Events, Fiction

Maggie O’Farrell at Blackwell’s, Oxford

There’s a chance you’re aware that Maggie O’Farrell has a new novel out – I may have mentioned it. She is doing a series of events promoting the books, one of which was a talk at Blackwell’s in Oxford with Sarah Franklin. I hadn’t organised myself to get hold of a ticket, but then my amazing friend Sam ended up having a spare ticket and invited me along – what luck!

I’ve seen Maggie O’Farrell talk about her work before, but it was still great to hear her in conversation about her new book. Sarah Franklin was a great interviewer and their talk was fascinating – I wish it had been recorded so I could share it with you here. Luckily the event was live-tweeted on the Tinder Press feed, so you can get a taste of the conversation there. Maggie talked about her inspirations for the novel, and how a few ideas for it slowly grew over several years, and finally came together to form This Must Be The Place. She is a charming speaker and it was a great relaxed evening; I even summoned the courage to ask a question!

The event started with Maggie reading from the opening of the novel, which was lovely – I always appreciate hearing an author read their work as it was meant to sound. And the evening ended with an informal signing – I got another first edition hardback of Maggie O’Farrell’s signed, which was great, and got to tell her how much I loved the book and the evening. A success!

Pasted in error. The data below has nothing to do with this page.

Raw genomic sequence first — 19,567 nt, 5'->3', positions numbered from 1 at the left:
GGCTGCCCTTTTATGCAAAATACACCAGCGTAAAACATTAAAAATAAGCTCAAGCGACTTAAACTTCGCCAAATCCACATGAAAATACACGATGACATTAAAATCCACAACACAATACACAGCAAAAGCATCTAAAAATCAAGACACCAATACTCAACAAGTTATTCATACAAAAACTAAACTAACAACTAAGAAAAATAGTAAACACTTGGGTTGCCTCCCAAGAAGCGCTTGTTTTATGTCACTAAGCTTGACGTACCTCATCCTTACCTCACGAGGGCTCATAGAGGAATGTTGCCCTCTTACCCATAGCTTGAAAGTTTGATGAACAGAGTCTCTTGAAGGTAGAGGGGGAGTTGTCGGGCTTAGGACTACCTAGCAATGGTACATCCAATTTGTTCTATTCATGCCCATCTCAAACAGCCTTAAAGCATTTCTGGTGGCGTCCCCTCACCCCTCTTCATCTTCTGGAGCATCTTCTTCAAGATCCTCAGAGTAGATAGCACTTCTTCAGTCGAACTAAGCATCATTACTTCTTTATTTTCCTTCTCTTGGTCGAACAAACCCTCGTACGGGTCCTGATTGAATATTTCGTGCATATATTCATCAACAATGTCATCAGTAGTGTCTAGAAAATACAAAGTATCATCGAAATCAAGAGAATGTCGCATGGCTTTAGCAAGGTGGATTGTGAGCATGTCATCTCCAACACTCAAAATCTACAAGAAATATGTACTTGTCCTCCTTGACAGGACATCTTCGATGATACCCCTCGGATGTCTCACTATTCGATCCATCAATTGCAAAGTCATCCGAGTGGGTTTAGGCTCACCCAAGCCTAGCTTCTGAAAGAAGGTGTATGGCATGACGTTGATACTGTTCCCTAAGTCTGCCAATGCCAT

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Maggie O’Farrell reading from This Must Be The Place

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Another signed Maggie O’Farrell for the collection (of two so far…)

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Comment, Fiction

Can We Take a Minute to Appreciate the New Maggie O’Farrell Hardback?!

I recently reviewed Maggie O’Farrell’s new book This Must Be The Place, after the publisher kindly sent me a lovely review copy. It was a very attractive review copy, but my hardback copy arrived today from Wordery, and my goodness it is beautiful. Whoever came up with and executed its design deserves all the awards. Here it is:

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The printed cover is just lovely – it reflects the various countries featured in the novel, but also looks beautiful. Well done Tinder Press!

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Fiction, Reviews

New Maggie O’Farrell! ‘This Must Be The Place’

I first started reading Maggie O’Farrell when the lovely Georgina Moore from Headline sent me a copy of her 2013 novel Instructions for a Heatwave. I fell in love with it and subsequently read two of O’Farrell’s earlier novels (The Vanishing Act of Esme Lennox and After You’d Gone). Now that I’ve read her brand new novel, This Must Be The Place, I am convinced that Maggie O’Farrell is like a fine wine, improving with age. I liked After You’d Gone (which was her first novel) but found it a little unpolished; Esme Lennox was better; and her two most recent novels are even better than that. Each has been more rich and complex than the last, and it is wonderful to see O’Farrell’s writing develop over time. That said I still plan to read some more of her earlier work, because I know it will still be great.

review copy courtesy of the publisher